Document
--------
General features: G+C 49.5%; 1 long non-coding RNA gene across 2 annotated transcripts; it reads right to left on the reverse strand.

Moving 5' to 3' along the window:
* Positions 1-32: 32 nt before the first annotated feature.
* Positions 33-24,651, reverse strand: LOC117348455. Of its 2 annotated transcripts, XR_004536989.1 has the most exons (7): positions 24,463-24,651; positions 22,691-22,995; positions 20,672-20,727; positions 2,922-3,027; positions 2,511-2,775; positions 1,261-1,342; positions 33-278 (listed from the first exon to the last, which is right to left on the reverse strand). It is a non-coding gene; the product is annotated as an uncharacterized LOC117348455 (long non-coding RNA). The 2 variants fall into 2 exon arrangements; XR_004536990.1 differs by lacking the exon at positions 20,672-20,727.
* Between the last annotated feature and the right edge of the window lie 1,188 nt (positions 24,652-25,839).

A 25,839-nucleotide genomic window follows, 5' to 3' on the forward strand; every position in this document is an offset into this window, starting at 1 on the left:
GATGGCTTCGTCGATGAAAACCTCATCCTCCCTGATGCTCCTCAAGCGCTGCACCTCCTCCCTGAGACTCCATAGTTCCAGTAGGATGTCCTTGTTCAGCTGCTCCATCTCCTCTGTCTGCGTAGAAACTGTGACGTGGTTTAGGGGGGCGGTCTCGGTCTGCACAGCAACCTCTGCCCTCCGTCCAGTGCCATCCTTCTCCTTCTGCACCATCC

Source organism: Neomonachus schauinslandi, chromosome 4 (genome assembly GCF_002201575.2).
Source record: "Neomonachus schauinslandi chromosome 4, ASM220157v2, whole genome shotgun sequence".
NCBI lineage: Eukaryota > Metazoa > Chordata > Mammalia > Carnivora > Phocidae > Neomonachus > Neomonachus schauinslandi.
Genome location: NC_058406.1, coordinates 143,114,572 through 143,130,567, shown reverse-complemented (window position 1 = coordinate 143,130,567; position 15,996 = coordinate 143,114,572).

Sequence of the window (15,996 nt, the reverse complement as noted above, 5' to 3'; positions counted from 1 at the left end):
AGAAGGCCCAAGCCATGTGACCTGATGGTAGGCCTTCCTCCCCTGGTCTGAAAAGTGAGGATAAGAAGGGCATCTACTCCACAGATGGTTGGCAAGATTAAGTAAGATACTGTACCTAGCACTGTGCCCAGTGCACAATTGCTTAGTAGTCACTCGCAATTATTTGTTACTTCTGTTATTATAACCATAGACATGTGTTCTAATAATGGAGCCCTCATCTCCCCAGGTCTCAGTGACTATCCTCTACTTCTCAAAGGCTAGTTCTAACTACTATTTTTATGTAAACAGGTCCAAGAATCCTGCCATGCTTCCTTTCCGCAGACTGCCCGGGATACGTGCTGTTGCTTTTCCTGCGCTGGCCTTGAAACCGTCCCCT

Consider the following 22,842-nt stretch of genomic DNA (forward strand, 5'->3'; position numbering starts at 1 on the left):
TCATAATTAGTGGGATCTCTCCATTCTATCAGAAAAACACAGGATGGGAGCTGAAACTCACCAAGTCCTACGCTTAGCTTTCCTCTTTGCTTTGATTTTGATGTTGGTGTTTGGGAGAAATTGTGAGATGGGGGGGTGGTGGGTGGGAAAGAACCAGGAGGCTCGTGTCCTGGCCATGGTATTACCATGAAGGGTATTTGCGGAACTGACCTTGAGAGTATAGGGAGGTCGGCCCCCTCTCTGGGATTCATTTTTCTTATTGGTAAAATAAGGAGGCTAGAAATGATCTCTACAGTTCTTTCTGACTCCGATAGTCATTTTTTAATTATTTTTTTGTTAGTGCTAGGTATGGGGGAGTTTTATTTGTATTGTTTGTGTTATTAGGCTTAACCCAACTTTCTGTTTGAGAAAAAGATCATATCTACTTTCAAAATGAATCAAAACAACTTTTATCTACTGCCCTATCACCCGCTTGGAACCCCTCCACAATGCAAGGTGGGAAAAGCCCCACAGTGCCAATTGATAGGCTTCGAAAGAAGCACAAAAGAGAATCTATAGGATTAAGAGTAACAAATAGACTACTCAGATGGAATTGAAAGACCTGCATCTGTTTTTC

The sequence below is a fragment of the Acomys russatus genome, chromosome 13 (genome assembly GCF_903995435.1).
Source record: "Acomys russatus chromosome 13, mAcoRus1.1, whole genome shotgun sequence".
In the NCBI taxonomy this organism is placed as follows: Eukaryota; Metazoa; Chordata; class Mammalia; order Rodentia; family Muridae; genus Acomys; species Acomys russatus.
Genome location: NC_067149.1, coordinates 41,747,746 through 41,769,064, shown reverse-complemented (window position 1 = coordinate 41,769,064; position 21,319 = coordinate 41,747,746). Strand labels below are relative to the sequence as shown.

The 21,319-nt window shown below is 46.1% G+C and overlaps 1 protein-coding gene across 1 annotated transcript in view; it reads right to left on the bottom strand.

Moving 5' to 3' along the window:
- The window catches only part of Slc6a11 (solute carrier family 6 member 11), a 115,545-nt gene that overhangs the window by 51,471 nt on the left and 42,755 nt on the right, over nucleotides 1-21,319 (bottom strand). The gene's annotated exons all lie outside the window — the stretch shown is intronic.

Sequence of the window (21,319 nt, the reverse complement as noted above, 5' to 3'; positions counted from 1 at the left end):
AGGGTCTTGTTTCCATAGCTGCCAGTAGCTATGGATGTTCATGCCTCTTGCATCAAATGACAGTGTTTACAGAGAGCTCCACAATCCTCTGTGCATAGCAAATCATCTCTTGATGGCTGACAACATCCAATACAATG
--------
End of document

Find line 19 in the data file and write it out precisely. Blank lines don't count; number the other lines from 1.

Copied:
Genome location: NC_067149.1, coordinates 41,747,746 through 41,769,064, shown reverse-complemented (window position 1 = coordinate 41,769,064; position 21,319 = coordinate 41,747,746). Strand labels below are relative to the sequence as shown.